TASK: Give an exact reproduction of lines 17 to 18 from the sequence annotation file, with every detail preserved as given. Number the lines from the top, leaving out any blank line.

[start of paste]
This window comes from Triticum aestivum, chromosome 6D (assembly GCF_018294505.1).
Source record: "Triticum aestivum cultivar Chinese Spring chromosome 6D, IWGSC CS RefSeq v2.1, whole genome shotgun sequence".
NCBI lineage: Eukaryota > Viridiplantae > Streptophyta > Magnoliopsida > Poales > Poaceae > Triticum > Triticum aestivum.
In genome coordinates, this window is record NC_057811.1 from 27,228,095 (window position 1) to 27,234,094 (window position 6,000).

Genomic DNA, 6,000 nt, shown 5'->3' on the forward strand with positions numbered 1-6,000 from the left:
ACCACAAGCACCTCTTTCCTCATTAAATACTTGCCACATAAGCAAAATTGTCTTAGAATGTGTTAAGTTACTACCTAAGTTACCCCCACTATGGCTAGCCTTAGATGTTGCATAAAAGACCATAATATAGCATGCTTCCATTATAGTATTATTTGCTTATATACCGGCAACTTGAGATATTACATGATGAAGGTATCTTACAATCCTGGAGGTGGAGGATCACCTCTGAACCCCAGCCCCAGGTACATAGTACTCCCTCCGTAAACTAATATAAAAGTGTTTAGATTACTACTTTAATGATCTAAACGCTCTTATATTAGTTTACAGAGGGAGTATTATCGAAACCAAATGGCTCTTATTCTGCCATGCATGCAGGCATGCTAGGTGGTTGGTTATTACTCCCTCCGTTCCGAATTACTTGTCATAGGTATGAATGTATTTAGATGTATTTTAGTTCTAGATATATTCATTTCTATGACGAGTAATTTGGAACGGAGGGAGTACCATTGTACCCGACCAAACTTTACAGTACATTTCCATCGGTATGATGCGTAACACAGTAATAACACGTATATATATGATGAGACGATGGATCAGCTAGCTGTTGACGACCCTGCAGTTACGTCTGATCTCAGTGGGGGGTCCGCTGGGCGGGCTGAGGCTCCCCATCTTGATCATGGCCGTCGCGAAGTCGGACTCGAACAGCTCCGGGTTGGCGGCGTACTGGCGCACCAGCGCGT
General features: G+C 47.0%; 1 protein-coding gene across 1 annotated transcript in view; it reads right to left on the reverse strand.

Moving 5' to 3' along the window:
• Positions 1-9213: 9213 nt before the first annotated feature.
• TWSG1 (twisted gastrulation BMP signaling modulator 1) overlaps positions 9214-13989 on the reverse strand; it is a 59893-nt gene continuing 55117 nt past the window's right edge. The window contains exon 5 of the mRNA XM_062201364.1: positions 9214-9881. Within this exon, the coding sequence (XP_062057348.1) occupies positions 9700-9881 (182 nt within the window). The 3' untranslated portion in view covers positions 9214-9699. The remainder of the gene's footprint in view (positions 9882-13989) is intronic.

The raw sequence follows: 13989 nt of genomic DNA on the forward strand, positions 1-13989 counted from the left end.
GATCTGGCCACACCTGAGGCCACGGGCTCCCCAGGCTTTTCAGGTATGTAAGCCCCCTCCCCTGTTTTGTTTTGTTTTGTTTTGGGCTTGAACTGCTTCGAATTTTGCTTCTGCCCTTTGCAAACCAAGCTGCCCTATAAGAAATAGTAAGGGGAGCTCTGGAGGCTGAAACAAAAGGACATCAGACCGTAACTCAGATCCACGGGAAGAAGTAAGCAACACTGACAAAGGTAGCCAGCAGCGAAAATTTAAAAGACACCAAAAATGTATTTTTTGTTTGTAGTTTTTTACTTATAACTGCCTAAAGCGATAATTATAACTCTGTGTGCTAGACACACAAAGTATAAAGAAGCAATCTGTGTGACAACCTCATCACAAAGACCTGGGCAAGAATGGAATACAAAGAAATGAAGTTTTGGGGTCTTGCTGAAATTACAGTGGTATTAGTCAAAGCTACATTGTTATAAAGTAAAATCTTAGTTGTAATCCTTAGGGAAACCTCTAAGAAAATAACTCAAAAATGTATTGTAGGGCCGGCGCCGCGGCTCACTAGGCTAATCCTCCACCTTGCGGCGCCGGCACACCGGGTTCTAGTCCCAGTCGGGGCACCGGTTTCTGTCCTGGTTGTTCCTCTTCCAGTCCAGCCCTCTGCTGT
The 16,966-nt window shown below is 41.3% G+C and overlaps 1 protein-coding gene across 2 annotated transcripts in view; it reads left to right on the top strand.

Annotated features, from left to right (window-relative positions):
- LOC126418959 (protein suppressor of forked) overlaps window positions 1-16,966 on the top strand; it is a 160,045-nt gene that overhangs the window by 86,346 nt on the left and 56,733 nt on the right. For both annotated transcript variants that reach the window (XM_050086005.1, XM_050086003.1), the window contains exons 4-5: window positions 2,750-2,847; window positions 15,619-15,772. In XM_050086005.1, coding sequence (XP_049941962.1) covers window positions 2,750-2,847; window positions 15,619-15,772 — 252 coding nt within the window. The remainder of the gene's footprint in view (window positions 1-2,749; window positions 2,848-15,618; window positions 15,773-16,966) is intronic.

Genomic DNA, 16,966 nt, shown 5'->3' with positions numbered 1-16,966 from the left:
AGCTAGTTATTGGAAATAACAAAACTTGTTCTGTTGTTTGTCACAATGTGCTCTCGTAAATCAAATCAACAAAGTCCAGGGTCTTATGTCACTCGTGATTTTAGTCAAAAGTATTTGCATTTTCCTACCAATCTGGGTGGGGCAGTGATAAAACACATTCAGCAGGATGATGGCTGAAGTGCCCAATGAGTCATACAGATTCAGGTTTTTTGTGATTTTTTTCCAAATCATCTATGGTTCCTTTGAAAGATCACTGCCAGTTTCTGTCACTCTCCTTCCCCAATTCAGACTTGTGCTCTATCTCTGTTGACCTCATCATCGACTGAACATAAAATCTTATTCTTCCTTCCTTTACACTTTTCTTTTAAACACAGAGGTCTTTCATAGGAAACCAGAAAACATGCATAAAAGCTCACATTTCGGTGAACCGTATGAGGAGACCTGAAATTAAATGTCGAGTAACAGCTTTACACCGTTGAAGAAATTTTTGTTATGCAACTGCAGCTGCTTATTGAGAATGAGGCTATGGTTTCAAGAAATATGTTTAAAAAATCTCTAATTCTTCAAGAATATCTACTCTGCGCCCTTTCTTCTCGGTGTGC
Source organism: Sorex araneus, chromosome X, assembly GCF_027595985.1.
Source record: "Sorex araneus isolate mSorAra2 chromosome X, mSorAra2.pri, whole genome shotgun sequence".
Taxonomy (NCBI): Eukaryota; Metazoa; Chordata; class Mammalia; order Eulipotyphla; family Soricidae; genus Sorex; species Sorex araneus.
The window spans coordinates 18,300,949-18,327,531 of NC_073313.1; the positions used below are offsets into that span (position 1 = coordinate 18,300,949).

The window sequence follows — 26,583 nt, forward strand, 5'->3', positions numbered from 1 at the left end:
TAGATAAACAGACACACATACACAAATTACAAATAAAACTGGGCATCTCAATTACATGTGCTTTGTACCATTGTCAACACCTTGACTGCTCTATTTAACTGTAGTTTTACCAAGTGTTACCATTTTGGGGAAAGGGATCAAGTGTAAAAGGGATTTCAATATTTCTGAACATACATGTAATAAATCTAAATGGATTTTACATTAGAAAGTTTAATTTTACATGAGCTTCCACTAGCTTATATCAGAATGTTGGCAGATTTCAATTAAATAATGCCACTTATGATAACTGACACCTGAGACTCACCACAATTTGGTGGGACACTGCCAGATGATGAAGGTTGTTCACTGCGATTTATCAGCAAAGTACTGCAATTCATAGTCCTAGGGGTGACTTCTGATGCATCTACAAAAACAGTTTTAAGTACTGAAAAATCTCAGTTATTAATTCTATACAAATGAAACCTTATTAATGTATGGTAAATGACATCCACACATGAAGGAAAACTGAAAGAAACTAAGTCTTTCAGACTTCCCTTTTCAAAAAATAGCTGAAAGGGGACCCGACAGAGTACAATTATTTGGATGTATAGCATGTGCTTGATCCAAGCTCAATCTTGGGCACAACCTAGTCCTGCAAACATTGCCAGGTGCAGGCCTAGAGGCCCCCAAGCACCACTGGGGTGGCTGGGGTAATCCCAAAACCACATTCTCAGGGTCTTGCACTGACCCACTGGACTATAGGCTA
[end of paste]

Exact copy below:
AGCTAGTTATTGGAAATAACAAAACTTGTTCTGTTGTTTGTCACAATGTGCTCTCGTAAATCAAATCAACAAAGTCCAGGGTCTTATGTCACTCGTGATTTTAGTCAAAAGTATTTGCATTTTCCTACCAATCTGGGTGGGGCAGTGATAAAACACATTCAGCAGGATGATGGCTGAAGTGCCCAATGAGTCATACAGATTCAGGTTTTTTGTGATTTTTTTCCAAATCATCTATGGTTCCTTTGAAAGATCACTGCCAGTTTCTGTCACTCTCCTTCCCCAATTCAGACTTGTGCTCTATCTCTGTTGACCTCATCATCGACTGAACATAAAATCTTATTCTTCCTTCCTTTACACTTTTCTTTTAAACACAGAGGTCTTTCATAGGAAACCAGAAAACATGCATAAAAGCTCACATTTCGGTGAACCGTATGAGGAGACCTGAAATTAAATGTCGAGTAACAGCTTTACACCGTTGAAGAAATTTTTGTTATGCAACTGCAGCTGCTTATTGAGAATGAGGCTATGGTTTCAAGAAATATGTTTAAAAAATCTCTAATTCTTCAAGAATATCTACTCTGCGCCCTTTCTTCTCGGTGTGC
Source organism: Sorex araneus, chromosome X, assembly GCF_027595985.1.